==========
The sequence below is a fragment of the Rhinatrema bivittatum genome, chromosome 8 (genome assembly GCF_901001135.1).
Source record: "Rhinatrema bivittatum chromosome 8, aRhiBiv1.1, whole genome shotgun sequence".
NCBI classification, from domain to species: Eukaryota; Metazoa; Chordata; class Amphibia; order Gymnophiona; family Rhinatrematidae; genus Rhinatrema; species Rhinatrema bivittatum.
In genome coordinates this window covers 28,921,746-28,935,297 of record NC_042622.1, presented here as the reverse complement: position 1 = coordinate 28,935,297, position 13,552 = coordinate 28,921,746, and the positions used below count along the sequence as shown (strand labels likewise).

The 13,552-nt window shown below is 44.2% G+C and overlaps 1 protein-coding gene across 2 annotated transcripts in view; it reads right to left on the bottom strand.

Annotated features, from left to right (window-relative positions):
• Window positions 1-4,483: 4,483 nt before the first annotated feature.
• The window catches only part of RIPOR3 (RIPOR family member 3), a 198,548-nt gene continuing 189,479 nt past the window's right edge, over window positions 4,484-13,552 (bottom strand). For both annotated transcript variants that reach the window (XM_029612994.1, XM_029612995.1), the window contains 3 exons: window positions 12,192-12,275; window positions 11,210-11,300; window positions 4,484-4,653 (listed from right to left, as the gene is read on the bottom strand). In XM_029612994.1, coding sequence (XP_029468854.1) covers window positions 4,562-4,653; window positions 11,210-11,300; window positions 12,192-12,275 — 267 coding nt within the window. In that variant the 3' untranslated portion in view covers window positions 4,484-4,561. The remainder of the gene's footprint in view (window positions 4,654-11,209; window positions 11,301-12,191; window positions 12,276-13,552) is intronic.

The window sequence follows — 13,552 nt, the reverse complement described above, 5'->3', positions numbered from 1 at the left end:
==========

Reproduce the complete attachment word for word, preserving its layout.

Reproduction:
The sequence below is a fragment of the Rhinatrema bivittatum genome, chromosome 8 (genome assembly GCF_901001135.1).
Source record: "Rhinatrema bivittatum chromosome 8, aRhiBiv1.1, whole genome shotgun sequence".
NCBI classification, from domain to species: Eukaryota; Metazoa; Chordata; class Amphibia; order Gymnophiona; family Rhinatrematidae; genus Rhinatrema; species Rhinatrema bivittatum.
In genome coordinates this window covers 28,921,746-28,935,297 of record NC_042622.1, presented here as the reverse complement: position 1 = coordinate 28,935,297, position 13,552 = coordinate 28,921,746, and the positions used below count along the sequence as shown (strand labels likewise).

The 13,552-nt window shown below is 44.2% G+C and overlaps 1 protein-coding gene across 2 annotated transcripts in view; it reads right to left on the bottom strand.

Annotated features, from left to right (window-relative positions):
• Window positions 1-4,483: 4,483 nt before the first annotated feature.
• The window catches only part of RIPOR3 (RIPOR family member 3), a 198,548-nt gene continuing 189,479 nt past the window's right edge, over window positions 4,484-13,552 (bottom strand). For both annotated transcript variants that reach the window (XM_029612994.1, XM_029612995.1), the window contains 3 exons: window positions 12,192-12,275; window positions 11,210-11,300; window positions 4,484-4,653 (listed from right to left, as the gene is read on the bottom strand). In XM_029612994.1, coding sequence (XP_029468854.1) covers window positions 4,562-4,653; window positions 11,210-11,300; window positions 12,192-12,275 — 267 coding nt within the window. In that variant the 3' untranslated portion in view covers window positions 4,484-4,561. The remainder of the gene's footprint in view (window positions 4,654-11,209; window positions 11,301-12,191; window positions 12,276-13,552) is intronic.

The window sequence follows — 13,552 nt, the reverse complement described above, 5'->3', positions numbered from 1 at the left end: